Monday, August 16, 2010

Wildthorn by Jane Eagland

Title/Author: Wildthorn by Jane Eagland
Publisher/Publication date: Houghton Mifflin Harcourt, September 6th 2010
How I got it: I requested it via NetGalley as an ARC and got it from Houghton Mifflin Harcourt
Why I read it: I love historical fiction and YA, so those two combined are sure to be a winner

They strip her naked, of everything-undo her whalebone corset, hook by hook. Locked away in Wildthorn Hall—a madhouse—they take her identity. She is now called Lucy Childs. She has no one; she has nothing. But, she is still seventeen-still Louisa Cosgrove, isn't she? Who has done this unthinkable deed? Louisa must free herself, in more ways than one, and muster up the courage to be her true self, all the while solving her own twisted mystery and falling into an unconventional love.

Louisa isn't one to conform to society's idea of what a proper lady should be like. She doesn't like dressing up and calling on neighbours, instead she wants to be a doctor, like her father. This is in a time when being a doctor is still seen as a man's job and studying for women is unseemly in many people's opinion.
Louisa struggles to be taken seriously, both in the asylum when she claims she's not crazy and when she tells her family she wants to study medicine at the only school in London that accepts women.

I really liked Louisa, the first person narrative really draws you in. I felt really indignant when I read about the view people had on women wanting to study medicine (me doing the same right now). This is what's said in her file:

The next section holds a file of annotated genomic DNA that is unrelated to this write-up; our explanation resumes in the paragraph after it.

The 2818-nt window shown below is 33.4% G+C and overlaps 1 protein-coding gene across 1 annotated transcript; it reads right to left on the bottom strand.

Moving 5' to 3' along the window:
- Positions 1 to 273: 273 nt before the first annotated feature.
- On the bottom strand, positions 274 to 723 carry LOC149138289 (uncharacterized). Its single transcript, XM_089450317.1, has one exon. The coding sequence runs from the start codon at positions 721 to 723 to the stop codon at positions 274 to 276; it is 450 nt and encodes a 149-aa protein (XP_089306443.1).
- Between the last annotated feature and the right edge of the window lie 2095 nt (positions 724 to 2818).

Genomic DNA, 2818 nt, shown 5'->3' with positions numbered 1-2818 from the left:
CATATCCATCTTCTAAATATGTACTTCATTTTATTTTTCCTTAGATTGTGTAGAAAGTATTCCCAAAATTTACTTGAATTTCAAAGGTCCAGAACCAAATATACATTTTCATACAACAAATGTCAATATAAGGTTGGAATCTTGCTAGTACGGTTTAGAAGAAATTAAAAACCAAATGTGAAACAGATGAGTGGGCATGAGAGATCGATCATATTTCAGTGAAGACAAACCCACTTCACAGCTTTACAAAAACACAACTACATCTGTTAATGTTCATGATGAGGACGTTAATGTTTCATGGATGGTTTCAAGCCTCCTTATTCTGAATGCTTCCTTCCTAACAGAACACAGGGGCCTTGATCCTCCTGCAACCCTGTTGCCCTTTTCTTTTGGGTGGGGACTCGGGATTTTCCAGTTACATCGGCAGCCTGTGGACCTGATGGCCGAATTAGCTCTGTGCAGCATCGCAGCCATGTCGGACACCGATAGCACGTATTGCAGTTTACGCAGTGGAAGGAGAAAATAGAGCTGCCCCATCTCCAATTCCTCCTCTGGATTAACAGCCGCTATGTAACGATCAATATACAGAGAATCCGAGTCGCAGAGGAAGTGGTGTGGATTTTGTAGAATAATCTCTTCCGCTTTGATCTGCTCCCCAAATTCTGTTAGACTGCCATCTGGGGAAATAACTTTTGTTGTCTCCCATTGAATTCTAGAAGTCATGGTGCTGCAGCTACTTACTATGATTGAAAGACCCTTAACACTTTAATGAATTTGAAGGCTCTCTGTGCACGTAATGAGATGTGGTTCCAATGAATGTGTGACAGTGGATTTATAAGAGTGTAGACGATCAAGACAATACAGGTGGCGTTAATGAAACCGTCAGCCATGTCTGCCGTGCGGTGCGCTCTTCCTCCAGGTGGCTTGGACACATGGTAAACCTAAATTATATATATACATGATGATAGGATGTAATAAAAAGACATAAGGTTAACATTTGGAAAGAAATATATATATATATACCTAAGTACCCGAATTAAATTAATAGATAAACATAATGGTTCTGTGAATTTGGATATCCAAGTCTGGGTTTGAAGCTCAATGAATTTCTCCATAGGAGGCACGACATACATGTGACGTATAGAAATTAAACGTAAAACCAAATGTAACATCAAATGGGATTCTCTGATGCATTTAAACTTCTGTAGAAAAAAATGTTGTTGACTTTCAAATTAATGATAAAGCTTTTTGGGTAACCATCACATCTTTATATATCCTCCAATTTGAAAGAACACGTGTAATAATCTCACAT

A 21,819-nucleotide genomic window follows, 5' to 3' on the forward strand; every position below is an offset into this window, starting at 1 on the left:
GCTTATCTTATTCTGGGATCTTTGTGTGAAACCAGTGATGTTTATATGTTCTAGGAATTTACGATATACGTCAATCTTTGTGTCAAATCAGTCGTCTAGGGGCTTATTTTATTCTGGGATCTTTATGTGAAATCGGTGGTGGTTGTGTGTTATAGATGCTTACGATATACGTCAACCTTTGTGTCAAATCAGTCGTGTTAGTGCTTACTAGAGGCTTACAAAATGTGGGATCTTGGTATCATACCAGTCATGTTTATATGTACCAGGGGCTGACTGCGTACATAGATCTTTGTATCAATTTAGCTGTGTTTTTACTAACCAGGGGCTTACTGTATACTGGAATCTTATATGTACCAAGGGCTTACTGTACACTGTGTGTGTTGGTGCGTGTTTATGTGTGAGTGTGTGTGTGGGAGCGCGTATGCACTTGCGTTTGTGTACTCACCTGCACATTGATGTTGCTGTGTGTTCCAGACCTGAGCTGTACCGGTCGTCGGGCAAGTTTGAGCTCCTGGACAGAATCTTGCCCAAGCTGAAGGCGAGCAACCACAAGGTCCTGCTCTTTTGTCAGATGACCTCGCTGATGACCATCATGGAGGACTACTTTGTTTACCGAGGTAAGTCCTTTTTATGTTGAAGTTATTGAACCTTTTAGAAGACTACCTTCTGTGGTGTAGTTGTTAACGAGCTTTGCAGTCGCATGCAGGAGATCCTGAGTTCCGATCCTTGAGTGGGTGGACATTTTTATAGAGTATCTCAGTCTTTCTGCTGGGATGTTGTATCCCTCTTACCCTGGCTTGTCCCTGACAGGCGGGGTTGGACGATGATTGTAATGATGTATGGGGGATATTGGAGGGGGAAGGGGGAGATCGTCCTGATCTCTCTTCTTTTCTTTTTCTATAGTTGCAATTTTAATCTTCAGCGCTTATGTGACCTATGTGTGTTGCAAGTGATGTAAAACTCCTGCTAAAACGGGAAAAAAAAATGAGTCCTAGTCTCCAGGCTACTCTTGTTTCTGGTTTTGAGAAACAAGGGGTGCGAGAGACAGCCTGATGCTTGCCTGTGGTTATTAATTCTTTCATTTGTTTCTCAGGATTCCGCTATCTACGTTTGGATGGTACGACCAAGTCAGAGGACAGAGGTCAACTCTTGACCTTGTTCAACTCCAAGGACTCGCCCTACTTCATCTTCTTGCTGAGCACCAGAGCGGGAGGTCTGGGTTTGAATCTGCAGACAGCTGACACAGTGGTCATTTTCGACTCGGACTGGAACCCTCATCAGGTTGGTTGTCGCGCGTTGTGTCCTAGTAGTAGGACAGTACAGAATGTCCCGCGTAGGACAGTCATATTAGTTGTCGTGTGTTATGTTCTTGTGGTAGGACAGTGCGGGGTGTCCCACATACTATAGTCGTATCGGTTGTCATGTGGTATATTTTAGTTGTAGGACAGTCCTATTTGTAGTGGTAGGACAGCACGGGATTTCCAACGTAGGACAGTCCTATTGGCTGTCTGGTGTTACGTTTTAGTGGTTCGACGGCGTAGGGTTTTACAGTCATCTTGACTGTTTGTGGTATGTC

"Facts indicating insanity:
An interest in medical matters inappropriate for one of her age and sex.
Excessive book-reading and study leading to weakening of the mind."

I mean: WHAT??? So you see, every one of you reading this is probably mad, I mean excessive book-reading would do the trick for most of us. And I'm a total goner, cause I qualify for both. How can reading weaken your mind??

The author shows you Louisa's childhood through flashbacks, which slowly explain everything that's happening. I guessed pretty early on what had happened between Louisa and her cousin, but I was actually surprised to find out who had her committed to Wildthorn and how deep the betrayal really went. You think you know someone and sometimes you just don't know what they are really capable of.

I liked how their was real character development, Louisa grows due to her time in the asylum and her mother also becomes a whole lot stronger. I did see the lovestory part of it coming for ages, but it was really sweet and I liked the ending.

I would recommend this book to anyone who, like me, has a love for historical fiction and YA.
My rating: 4 stars


  1. This sounds like a fascinating read! I guess I also qualify as crazy because of excessive book reading!

  2. Ooh, this looks really good. Thanks for the review! I'm going to add it to my tbr pile.

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    A Tapestry of Words

  4. Nice review, I've been on the fence about getting this book, but I think you just tipped me over to the "buy" side.

  5. Nice review. lol yes, right, indignant is the perfect word for the views society have on women in this book. I was all about punching her cousin's fiance in the face. Books like this and movies like Ghosts of Mississippi and A Time to Kill get me worked up because some people are ust so stubbornly backwards-thinking and wrong, it's frustrating to know that people like that exist, or that it was okay to think that way at one time, and that hurt people and impacted lives like Louisa's.

    I'll agree the romance was easy to see coming, but I was curious as to how they were going to resolve it, so that lent some tension to that whole aspect of the story.

    But yeah, great book :D And thanks for your comment on my review :)